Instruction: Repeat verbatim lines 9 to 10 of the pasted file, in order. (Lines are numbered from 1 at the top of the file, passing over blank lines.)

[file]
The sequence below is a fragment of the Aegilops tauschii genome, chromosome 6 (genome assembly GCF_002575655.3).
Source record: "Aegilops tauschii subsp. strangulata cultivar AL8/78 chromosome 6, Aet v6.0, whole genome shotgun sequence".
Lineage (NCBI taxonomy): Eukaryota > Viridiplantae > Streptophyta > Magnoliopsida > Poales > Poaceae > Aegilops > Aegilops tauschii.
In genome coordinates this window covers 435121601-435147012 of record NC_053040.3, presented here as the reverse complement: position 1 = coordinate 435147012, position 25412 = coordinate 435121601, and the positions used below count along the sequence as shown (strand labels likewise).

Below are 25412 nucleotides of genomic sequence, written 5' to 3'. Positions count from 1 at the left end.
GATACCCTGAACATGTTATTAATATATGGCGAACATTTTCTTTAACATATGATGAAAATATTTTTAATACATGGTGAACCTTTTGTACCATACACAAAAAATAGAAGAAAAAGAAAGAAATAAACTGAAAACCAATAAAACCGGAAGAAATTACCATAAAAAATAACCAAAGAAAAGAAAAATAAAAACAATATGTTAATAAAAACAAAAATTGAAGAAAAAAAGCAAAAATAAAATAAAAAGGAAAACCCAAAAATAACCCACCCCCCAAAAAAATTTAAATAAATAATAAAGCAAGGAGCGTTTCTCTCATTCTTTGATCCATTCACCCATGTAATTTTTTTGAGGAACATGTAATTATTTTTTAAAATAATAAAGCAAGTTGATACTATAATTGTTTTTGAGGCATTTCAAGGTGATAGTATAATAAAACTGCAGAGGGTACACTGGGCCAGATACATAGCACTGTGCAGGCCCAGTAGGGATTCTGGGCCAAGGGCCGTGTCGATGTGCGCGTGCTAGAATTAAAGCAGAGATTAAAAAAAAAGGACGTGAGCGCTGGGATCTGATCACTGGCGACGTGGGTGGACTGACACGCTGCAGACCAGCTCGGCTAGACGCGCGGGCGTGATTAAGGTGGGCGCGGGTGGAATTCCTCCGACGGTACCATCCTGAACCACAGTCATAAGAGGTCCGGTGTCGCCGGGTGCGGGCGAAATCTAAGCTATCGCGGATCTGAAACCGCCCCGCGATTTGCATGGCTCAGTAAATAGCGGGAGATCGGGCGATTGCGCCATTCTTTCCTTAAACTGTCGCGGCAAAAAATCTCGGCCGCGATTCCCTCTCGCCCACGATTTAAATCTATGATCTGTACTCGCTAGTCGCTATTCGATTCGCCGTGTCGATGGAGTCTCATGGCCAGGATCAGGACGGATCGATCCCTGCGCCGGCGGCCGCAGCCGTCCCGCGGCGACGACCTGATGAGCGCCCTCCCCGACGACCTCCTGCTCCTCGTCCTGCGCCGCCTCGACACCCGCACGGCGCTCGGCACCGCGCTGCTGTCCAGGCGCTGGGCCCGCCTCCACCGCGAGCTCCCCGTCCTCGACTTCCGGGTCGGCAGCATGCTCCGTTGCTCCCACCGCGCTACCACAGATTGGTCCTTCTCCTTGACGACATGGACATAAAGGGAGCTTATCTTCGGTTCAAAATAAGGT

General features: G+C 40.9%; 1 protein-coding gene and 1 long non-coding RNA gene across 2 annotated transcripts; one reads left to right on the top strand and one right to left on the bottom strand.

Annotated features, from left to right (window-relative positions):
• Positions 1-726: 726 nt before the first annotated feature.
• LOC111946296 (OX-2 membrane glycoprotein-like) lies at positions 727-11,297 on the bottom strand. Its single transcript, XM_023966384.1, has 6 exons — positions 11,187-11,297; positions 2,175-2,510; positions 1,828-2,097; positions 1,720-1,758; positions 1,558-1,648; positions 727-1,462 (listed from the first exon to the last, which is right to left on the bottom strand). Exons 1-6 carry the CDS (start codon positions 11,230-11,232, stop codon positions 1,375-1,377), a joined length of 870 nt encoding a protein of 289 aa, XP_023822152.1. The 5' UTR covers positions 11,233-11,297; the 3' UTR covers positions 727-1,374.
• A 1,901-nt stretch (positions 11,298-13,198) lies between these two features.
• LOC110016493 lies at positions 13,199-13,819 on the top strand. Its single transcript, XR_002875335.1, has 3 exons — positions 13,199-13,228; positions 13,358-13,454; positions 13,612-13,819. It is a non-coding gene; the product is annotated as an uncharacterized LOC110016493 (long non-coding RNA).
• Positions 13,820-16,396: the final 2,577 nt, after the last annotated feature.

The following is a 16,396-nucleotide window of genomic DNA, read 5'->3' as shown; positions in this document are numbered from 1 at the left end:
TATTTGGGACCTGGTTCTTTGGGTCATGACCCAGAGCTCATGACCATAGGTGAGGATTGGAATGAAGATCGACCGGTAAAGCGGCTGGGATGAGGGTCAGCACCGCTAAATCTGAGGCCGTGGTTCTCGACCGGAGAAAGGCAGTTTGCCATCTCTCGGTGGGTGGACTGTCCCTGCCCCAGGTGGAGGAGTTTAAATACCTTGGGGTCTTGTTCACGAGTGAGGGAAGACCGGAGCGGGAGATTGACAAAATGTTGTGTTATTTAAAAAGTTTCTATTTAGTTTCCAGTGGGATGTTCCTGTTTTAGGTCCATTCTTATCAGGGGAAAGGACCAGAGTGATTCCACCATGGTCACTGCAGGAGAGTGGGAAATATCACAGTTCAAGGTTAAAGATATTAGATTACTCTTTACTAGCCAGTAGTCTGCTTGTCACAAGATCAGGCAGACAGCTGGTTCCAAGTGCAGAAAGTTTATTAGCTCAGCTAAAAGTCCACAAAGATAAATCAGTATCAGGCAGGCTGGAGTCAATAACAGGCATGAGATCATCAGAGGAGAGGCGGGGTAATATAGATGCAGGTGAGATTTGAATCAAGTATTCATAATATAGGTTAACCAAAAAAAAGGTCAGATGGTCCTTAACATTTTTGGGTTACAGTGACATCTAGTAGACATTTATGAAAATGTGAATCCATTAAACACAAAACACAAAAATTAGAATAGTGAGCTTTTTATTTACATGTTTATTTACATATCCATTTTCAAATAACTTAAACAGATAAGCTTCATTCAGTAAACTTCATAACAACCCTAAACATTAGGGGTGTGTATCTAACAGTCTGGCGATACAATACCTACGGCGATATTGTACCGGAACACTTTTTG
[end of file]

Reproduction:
• Positions 1-726: 726 nt before the first annotated feature.
• LOC111946296 (OX-2 membrane glycoprotein-like) lies at positions 727-11,297 on the bottom strand. Its single transcript, XM_023966384.1, has 6 exons — positions 11,187-11,297; positions 2,175-2,510; positions 1,828-2,097; positions 1,720-1,758; positions 1,558-1,648; positions 727-1,462 (listed from the first exon to the last, which is right to left on the bottom strand). Exons 1-6 carry the CDS (start codon positions 11,230-11,232, stop codon positions 1,375-1,377), a joined length of 870 nt encoding a protein of 289 aa, XP_023822152.1. The 5' UTR covers positions 11,233-11,297; the 3' UTR covers positions 727-1,374.